Within this general framework, plaintiffs assert in the instant case that they were deprived of their statutory right to a hearing before the ALJ on three issues. The first is whether the export of the laser mirrors in question constituted a threat to national security; the second, whether the mirrors were on a "control list" of items for which export licenses are necessary; and the third, the appropriateness of the sanction.
A. The "National Security" Issue
The "national security" issue provides plaintiffs with their main argument, and it is one that at first blush has the greatest appeal. According to plaintiffs, the ALJ denied their export privileges because their actions posed a threat to national security. They go on to say that, since it was clear that a threat to national security did not form the basis for their criminal convictions, the ALJ was denying them the right ever to present evidence on the national security issue.
Viewed from one perspective, plaintiffs are correct: their criminal conviction was not based upon any finding that the unlicensed exports constituted a threat to national security, a matter which, incidentally, the Commerce Department now concedes. Defendants' Opposition to Plaintiffs' Motion for Summary Judgment at 22. Indeed, at their criminal trial the Spawrs stipulated that no finding of a threat to national security was required for conviction.
In order to convict, the government merely needed to prove that the laser mirrors exported by the Spawrs and their company were "used for the benefit" of the Soviet Union.
In the face of this record in the criminal case, if the ALJ based the imposition of civil sanctions upon his own factual finding that these exports threatened national security, without affording plaintiffs the opportunity to contest the matter, then plaintiffs would indeed have been deprived of their right to an appropriate hearing under the Export Act, see 50 U.S.C.A. app. § 2412(c),
in violation also of traditional principles of due process, see Goldberg v. Kelly, 397 U.S. 254, 268, 25 L. Ed. 2d 287, 90 S. Ct. 1011 (1970) (due process includes effective opportunity to present own arguments and evidence).
But the fact is that the civil sanctions recommended by the ALJ were no more grounded in a finding of a threat to national security than were the criminal convictions. No showing of such a threat is necessary either to criminal or to civil penalties under the Export Act. True, the ALJ did mention "national security" in his order depriving plaintiffs of their export privileges; this is hardly surprising, given the fact that one of the congressionally-declared policies of the Export Act is to "further the sound growth and stability of its [the United States'] economy as well as further its national security and foreign policy objectives." 50 U.S.C.A. app. § 2402(4). But the ALJ did not base the imposition of sanctions against the Spawrs upon any showing or finding of a threat to national security. To the contrary; the ALJ specifically, and quite properly, rejected the Spawrs' contention that the Commerce Department was required to show that the exports threatened national security:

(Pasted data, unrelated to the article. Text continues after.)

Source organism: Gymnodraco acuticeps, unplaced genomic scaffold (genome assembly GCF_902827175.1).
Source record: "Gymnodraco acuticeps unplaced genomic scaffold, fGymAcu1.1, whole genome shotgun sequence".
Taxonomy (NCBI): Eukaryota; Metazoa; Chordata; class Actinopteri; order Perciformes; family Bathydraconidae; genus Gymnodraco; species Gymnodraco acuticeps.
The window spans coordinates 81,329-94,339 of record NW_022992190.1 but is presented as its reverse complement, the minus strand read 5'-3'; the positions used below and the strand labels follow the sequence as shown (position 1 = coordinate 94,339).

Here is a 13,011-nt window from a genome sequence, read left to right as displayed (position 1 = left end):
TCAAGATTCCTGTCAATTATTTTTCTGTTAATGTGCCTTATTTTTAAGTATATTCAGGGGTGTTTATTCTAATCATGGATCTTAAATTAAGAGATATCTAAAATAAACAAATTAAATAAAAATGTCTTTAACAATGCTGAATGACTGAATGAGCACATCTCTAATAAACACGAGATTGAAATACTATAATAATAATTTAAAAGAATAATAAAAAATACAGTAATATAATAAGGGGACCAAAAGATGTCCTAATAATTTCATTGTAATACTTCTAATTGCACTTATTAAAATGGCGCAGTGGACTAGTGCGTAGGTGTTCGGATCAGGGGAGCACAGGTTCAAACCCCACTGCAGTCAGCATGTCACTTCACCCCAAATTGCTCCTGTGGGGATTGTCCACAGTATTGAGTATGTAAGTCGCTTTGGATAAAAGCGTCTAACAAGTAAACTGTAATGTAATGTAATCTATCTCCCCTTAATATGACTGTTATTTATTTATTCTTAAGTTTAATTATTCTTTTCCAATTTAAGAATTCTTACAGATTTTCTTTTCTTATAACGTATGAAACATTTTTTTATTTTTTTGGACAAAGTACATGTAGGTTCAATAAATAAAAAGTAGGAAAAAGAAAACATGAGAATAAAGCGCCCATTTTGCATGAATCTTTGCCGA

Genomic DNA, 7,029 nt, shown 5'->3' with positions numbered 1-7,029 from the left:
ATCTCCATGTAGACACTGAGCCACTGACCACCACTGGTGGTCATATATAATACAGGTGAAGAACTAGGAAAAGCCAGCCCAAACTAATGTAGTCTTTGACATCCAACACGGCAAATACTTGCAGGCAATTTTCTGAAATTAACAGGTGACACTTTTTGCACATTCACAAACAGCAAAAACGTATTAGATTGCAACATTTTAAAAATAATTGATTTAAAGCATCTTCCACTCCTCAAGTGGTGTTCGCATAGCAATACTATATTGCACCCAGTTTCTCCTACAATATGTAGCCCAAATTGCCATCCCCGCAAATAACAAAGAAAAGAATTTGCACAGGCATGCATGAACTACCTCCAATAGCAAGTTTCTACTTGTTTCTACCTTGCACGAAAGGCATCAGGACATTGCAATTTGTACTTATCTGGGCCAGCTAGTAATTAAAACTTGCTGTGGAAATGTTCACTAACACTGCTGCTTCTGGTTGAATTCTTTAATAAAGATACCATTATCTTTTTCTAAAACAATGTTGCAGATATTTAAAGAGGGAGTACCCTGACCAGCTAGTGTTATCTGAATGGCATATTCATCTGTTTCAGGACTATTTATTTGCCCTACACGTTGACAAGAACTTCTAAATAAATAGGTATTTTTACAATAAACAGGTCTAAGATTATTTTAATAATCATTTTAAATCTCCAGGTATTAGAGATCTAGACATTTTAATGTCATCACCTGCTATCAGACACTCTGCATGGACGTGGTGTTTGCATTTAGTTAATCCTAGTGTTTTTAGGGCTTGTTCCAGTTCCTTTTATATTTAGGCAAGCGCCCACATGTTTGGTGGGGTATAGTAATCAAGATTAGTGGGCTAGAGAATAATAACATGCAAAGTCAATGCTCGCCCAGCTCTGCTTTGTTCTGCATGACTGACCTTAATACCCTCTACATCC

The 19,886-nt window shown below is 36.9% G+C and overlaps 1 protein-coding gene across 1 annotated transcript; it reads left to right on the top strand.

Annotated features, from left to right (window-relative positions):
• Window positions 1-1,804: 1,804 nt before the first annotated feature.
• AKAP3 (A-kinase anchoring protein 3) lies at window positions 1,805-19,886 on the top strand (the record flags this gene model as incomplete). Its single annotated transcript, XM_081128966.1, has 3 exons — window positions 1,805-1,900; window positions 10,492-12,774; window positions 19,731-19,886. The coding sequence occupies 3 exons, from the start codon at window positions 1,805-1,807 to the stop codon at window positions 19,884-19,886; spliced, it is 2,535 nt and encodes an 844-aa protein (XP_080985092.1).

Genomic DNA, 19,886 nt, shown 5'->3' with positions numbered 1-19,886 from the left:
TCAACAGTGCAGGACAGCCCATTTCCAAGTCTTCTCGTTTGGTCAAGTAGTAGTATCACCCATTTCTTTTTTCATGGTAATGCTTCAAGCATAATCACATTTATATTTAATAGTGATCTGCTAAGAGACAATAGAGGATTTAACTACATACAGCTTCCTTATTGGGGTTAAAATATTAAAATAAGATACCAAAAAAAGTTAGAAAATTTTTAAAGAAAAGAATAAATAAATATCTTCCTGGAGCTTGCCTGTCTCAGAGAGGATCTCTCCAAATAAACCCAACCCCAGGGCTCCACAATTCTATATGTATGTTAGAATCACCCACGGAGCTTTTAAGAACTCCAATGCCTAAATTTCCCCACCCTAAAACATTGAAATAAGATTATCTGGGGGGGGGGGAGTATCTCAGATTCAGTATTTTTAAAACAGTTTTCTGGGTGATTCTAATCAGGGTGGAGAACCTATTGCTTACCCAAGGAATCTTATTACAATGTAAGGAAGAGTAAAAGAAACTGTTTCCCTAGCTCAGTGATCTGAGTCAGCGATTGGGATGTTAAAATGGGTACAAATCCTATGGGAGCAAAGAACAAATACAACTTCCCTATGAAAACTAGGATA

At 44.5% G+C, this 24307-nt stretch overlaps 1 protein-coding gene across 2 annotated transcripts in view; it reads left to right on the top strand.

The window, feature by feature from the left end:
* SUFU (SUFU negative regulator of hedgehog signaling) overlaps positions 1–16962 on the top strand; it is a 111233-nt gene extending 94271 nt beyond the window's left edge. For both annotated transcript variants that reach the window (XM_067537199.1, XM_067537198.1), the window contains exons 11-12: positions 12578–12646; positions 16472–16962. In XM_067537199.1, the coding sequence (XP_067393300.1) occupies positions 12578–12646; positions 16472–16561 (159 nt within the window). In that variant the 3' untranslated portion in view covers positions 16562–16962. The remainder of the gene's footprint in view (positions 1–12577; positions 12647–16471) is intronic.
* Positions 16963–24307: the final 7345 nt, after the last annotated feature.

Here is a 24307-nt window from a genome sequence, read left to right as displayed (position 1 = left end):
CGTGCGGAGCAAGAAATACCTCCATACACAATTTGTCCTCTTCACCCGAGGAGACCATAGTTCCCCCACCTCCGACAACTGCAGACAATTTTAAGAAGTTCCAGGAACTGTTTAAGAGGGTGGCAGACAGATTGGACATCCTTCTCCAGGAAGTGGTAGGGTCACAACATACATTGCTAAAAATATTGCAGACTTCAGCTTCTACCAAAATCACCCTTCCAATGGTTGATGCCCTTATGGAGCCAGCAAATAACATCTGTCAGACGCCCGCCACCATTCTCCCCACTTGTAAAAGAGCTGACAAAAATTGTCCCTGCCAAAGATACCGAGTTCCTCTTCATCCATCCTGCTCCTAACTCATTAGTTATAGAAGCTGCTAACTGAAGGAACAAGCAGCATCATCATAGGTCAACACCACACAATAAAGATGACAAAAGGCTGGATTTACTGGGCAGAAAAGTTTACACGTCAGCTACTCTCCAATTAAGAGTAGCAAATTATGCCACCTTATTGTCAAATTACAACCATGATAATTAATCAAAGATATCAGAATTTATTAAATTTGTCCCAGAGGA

They [plaintiffs] claim that . . . any Denial Order must be linked to the national security [or] foreign policy objectives of . . . the Act . . . They argue that the "necessary" statutory elements referred to above were not established at the criminal trial and, therefore, the matter is still open for determination . . . This tribunal is not the proper forum before which to address the validity of the regulations . . . The evaluation that the export of a commodity constitutes a national security threat is part of the process in which criteria are generated to identify exportable from non-exportable products to particular countries.
51 Fed. Reg. at 7477-78.
It is of course elementary that, if the ALJ never based his ruling on a threat to national security (and was not required to do so, see infra), plaintiffs must fail in their argument that he improperly denied them a hearing on that subject.